asker

alumpofcoal asked: The attractive and Intelligent man was making fun of a Female who was trying to be worthy of himmmm but could not because she was prone to Feeeeelings. They encounter Extreme drama that makes no sense and the ending leaves the Woman extremely disturbed and the readers even more SO as it still makes no SENSE. The ending credits read 'there's more where this came from if you don't watch those really great friendship episodes i was RIGHT ABOUT AYA'

GOD

pipistrellus:

Steven Moffat Explains Women To An Alien

ok lmao not only is that post gross in every way possible

he straight-up dismisses the possibility of sherlock developing as a character

like, out of hand, nothing will melt him, he will not progress emotionally ever. EVER. and he’s incredibly condescending to these ~poor, stupid girls~ who might think that maybe this is not the most dynamic way to write television??? at all???????

It’s interesting. Also, it’s got such a huge female following. The original [Sir Arthur Conan Doyle] stories had a huge female following, which I’d never forgotten, and that’s because the Victorian ladies liked the way Sherlock looked. (Laughs.) So I thought, use this massively exciting, rather handsome man who could see right through your heart and have no interest … of course, he’s going to be a sex god! I think we pitched that character right. I think our female fanbase all believe that they’ll be the one to melt that glacier. They’re all wrong, nothing will melt that glacier.

The Hollywood Reporter Interviews Steven Moffat, 1/1/2014

I’m sorry, the answer you have provided does not compute. Could you mean:

"young women love a thrilling detective show as much as men do"
or
"young women enjoy the (explicitly homoerotic and) incredibly dynamic friendship of a person and his best friend, and how it grows over time"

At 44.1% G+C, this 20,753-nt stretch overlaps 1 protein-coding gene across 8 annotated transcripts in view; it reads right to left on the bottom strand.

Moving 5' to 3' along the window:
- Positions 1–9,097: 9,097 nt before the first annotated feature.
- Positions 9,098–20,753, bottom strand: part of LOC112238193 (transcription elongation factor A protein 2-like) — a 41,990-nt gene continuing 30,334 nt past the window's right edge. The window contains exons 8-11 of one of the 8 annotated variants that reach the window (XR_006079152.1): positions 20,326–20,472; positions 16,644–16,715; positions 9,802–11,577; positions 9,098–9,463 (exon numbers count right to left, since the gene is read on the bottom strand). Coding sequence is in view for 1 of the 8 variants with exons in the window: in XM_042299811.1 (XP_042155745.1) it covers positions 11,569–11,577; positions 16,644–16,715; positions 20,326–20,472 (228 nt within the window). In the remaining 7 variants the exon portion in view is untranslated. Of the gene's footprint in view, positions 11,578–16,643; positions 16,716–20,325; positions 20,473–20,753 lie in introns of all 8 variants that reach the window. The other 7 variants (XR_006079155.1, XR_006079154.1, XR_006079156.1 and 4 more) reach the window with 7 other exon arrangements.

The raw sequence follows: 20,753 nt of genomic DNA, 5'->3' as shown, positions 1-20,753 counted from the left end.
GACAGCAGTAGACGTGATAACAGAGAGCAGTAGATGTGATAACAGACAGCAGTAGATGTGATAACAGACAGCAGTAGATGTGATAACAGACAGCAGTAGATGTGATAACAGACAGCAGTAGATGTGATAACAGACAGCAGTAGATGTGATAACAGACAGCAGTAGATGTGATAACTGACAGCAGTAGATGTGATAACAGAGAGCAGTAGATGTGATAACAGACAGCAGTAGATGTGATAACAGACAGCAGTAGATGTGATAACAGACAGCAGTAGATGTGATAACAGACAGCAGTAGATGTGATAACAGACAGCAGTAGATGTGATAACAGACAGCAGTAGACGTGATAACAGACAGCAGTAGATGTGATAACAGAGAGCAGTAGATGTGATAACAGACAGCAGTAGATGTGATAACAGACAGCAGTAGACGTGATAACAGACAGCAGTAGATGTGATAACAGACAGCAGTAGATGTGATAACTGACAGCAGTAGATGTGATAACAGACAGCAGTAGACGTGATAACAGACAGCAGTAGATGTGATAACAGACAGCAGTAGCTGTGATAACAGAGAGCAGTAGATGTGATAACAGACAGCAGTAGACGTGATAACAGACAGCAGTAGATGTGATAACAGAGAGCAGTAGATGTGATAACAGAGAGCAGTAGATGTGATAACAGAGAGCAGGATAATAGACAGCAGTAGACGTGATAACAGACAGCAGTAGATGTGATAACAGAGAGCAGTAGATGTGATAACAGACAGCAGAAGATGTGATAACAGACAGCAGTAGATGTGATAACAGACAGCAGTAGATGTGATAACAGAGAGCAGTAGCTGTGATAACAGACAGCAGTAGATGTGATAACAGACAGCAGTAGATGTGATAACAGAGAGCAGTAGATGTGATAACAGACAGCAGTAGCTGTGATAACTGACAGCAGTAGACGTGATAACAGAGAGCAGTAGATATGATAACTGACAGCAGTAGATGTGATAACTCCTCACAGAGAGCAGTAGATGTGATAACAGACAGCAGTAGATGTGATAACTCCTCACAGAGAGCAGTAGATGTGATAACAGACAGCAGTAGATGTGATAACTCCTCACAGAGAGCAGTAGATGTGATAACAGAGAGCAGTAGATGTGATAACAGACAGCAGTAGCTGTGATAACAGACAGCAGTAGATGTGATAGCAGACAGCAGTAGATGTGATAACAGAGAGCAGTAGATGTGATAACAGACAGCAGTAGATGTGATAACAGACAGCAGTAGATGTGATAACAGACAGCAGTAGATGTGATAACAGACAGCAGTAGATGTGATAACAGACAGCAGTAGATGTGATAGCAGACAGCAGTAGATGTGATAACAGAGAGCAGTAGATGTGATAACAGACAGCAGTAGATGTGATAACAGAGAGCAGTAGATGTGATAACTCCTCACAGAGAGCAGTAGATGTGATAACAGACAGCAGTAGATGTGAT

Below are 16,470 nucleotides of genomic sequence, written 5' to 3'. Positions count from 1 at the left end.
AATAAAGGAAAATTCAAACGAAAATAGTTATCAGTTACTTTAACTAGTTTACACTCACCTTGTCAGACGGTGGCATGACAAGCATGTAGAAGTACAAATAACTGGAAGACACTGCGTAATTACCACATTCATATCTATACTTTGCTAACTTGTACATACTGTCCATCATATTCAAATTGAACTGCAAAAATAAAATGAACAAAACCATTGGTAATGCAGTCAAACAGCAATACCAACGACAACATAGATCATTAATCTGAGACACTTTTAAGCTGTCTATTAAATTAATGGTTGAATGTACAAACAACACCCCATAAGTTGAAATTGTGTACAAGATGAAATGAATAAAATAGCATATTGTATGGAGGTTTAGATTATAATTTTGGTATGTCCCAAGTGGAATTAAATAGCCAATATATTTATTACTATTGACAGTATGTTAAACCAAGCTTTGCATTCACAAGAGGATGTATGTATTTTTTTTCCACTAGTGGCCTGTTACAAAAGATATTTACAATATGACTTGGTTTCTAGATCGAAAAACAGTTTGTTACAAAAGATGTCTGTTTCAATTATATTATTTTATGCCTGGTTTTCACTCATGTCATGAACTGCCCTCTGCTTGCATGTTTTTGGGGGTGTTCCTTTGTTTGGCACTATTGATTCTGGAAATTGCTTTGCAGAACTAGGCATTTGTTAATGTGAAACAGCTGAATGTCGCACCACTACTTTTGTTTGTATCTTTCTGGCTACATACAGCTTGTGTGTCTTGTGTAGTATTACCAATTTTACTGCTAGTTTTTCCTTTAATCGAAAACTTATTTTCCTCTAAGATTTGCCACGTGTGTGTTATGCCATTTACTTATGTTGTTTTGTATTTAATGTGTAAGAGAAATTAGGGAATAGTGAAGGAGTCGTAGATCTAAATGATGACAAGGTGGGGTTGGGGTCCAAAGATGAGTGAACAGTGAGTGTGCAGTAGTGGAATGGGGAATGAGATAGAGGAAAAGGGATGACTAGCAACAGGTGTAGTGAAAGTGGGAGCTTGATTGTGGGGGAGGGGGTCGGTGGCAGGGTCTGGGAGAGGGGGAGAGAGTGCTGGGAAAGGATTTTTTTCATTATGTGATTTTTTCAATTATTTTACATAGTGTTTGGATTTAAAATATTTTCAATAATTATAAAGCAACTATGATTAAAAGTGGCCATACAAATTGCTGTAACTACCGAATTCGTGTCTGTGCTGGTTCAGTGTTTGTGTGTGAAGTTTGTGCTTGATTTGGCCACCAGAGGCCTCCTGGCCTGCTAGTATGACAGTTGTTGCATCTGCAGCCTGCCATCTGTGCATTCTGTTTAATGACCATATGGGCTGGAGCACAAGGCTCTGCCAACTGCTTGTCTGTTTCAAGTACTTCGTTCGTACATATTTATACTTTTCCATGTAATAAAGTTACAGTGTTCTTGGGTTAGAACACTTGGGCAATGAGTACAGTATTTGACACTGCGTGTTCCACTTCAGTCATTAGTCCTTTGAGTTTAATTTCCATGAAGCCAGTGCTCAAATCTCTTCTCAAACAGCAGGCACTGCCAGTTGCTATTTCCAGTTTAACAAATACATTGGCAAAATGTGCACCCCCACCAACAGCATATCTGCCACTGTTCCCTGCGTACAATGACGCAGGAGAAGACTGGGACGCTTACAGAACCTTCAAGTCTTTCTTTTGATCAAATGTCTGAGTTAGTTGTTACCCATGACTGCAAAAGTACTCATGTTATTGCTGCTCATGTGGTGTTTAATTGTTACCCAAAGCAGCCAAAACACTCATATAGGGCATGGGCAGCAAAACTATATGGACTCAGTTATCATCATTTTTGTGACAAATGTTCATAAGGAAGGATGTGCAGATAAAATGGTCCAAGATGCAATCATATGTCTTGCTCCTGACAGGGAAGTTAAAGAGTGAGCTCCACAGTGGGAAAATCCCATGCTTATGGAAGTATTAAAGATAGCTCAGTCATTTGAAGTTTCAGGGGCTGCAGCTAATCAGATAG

or
"young women appreciate the visual and mental stimulation of good television programming"

You can also try “young women are not limited exclusively to liking things because they find someone physically appealing,” “young women as a whole do not want to be the one to ‘fix’ an emotionally unavailable sociopathic man, and it is damaging to assume that having those qualities makes someone a ‘sex god’,” or “young women do not imagine themselves with Sherlock, moron, do you even know your fanbase, every square inch of it is covered in Johnlock because women appreciate the interplay between those two characters, not everyone is a goddamned Mary Sue like you, god damn it.

Please try again.

(via thewolf3)

what the entire fuck you have got to be kidding me this dude is on a regular diet of misogynist fuckshit

(via theinevitableblastwave)

because the Victorian ladies liked the way Sherlock looked”

(via youngnoblewoman)

Does he realize the original stories were written down? I think Sherlock looked however his readers wanted him to look!

(via casskets)

im stunned. i am stunned. like, by the fact that i have seen so many with steven moffat where he is like “AND I REALISED, OF COURSE!! THAT THE EXPLANATION FOR THIS LADY’S ACTIONS IS THAT SHE WAS INTO A DUDE!” like is this guy completely incapable of wrapping his weird square head around the idea that a woman could have any motivation for anything that is not being attracted to a dude

(via tigerhazard)

(via catrectangle)

you know even the episodes moffat wrote during the rtd era, some of which i loved (blink, silence in the library/forest of the dead) show his tendency to ramp up emotional tension by implying a high body-count and then revealing that no one we cared about was ever in mortal peril anyway

still bewildered by his reputation as a harbinger of death and feels